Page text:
Posted by Bill Egnatoff, Rotary Club of Cataraqui-Kingston

Doing Time in Kingston: Youth Justice Then and Now

Doing Time in Kingston: Youth Justice Then and Now is a collaborative venture of the Rotary Clubs of Cataraqui-Kingston and Kingston, but the success of the program is due in large measure to the support of sponsoring clubs, the high caliber of students they send, and the excellent team of resource people. This year, the program inspired 17 high school students, ranging in age from 14 to 19, to do more of what some of them are already doing—to support their peers in ways that keep them happily engaged and out of trouble. The program gave them specific ideas for youth advocacy, for helping youth, and for possible career paths related to youth justice.
The program demystified the whole youth justice system, enabling participants to see what steps can be taken to redirect youth. They read about actual cases of children and youth who had been imprisoned and how they were treated. They saw how relevant legislation had evolved over the past two centuries and how laws are made. They learned of current innovative youth justice programs run by the Kingston Police, Youth Diversion, Queen’s Family Law Clinic, and the Canadian Families and Corrections Network. Through their visit to the Kingston Penitentiary and the Penitentiary Museum they have a sense of prison life and how it has evolved.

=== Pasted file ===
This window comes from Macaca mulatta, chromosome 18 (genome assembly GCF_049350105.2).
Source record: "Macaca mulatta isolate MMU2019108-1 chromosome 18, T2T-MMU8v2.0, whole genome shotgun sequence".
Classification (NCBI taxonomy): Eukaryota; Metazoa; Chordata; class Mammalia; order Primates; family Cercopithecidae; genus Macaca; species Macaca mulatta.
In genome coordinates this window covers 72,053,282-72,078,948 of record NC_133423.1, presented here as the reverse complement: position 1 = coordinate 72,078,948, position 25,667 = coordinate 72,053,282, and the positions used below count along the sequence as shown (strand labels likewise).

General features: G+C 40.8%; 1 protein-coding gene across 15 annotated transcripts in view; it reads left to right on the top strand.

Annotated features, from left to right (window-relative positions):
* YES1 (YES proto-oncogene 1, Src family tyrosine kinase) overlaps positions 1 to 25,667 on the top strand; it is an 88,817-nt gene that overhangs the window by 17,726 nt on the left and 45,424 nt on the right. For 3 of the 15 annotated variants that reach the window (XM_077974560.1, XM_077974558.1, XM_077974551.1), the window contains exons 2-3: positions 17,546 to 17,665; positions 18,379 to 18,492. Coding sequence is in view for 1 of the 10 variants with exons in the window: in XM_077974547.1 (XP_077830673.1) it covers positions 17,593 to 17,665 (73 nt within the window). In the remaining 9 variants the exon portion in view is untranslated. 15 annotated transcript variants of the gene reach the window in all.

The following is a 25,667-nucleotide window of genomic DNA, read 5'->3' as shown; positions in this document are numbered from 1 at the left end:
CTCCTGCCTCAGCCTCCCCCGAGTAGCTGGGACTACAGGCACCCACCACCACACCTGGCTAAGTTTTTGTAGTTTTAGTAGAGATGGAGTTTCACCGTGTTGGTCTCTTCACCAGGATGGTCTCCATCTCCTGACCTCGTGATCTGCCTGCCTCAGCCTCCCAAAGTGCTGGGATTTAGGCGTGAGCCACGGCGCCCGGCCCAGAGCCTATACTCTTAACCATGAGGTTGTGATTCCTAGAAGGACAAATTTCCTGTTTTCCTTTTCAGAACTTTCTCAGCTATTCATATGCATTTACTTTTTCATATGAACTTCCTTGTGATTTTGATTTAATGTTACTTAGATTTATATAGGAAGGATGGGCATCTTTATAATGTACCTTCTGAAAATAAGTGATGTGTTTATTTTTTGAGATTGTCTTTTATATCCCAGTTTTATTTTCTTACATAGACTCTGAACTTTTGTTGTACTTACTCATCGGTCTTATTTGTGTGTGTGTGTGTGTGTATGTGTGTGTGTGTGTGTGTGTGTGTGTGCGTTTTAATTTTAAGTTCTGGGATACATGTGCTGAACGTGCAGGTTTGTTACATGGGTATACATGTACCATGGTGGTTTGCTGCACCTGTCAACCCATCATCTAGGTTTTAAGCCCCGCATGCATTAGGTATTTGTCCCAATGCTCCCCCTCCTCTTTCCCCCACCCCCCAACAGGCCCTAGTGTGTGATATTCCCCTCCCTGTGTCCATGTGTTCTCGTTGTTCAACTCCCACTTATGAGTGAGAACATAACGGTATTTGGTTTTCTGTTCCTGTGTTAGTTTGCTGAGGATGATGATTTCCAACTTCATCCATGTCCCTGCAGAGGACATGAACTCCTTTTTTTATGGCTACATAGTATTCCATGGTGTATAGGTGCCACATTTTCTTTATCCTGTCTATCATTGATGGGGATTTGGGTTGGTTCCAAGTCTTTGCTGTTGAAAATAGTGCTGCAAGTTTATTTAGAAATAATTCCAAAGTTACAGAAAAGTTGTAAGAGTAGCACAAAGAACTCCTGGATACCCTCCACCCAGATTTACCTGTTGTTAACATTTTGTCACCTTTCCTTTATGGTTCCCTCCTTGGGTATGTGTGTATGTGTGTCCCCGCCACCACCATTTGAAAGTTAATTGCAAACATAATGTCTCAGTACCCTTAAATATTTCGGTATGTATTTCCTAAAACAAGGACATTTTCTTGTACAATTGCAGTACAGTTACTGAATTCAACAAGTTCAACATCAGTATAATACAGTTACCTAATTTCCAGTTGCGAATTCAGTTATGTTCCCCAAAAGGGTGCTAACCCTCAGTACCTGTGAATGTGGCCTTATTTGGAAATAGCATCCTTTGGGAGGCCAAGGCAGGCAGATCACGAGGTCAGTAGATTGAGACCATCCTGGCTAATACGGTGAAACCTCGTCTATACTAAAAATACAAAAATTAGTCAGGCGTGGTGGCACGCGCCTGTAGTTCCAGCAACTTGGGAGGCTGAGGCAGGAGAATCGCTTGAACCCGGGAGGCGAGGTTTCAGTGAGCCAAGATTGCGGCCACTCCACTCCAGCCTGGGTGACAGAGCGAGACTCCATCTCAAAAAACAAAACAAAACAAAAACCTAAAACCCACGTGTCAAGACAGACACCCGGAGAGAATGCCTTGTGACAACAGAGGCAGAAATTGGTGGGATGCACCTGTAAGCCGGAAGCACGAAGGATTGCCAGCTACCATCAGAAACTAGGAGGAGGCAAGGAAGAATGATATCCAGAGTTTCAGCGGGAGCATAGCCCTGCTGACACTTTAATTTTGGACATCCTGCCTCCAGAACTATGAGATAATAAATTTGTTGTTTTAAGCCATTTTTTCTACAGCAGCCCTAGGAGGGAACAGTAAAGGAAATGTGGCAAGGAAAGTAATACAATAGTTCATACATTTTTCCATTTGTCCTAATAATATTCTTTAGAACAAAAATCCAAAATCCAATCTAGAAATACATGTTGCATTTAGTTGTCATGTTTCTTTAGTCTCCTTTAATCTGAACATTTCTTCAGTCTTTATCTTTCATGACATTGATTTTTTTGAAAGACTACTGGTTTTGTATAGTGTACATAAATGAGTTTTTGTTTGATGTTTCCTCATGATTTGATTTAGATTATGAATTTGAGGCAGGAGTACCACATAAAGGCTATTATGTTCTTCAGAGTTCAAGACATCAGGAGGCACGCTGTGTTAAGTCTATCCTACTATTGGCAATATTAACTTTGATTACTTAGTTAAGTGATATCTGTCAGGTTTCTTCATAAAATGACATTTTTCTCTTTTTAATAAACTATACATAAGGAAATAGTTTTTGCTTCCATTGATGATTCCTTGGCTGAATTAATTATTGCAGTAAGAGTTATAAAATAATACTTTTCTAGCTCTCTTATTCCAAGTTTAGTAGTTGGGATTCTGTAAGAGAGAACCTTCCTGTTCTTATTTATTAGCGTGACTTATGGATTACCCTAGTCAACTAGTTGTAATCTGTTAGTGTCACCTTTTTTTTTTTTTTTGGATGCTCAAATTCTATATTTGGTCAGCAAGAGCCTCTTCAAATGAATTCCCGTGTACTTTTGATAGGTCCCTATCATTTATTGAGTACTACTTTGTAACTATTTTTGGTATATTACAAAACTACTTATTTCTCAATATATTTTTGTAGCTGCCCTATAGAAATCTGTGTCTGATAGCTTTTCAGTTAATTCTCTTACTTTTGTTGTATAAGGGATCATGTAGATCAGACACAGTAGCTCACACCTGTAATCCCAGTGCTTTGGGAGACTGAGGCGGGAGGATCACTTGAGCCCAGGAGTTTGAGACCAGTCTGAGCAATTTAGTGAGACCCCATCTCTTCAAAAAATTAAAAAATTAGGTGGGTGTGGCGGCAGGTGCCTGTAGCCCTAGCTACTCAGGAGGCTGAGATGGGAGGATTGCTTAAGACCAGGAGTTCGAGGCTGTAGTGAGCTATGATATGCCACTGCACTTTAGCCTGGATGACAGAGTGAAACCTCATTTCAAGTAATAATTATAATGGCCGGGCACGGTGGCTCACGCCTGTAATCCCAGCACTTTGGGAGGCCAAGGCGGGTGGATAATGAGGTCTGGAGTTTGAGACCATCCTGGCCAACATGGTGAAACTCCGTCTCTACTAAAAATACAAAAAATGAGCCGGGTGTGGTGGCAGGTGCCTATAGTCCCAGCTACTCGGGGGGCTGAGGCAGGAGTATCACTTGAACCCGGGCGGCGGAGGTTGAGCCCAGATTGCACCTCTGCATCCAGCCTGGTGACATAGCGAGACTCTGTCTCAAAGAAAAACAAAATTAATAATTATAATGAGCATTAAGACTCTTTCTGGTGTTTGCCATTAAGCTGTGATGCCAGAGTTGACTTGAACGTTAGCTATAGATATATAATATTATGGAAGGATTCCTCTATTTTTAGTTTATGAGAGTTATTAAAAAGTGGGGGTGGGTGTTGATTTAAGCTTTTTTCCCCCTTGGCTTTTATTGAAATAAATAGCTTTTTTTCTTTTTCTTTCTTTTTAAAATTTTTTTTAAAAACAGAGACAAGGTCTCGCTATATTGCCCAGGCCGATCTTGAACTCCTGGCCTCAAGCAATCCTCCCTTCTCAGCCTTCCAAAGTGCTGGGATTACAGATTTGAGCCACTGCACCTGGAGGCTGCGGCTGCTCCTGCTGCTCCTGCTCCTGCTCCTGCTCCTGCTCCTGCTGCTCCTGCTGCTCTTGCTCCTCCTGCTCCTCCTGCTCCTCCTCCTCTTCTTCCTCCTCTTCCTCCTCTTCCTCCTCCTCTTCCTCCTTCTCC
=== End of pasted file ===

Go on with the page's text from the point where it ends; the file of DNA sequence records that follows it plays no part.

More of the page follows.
Every aspect of the program was steeped in history. The program began in Memorial Hall in Kingston's City Hall and ended in its Council Chambers. Participants were served a typical Victorian prison meal, prepared and ate a similar meal, and succeeded at a highly engaging group problem solving activity, an Improbable Escape as a group of miscreant cadets locked in the basement of Murney Tower.
Participants now understand the difference between justice and punishment and that there are many paths to justice for youth. They felt it was cool to know that the world is not against them; instead, it wants to show them the right way, but society is still learning how to do that. The two Rotary Youth Exchange students from Brazil and France felt they could bring the thoughts generated to their own countries. Participants saw how inadvertently excluding or ignoring others whose behaviour is undesirable just perpetuates that behaviour.
Based on the recommendations of the participants, the program will continue annually at the same time of year on variations of the youth justice theme and will be extended to four days.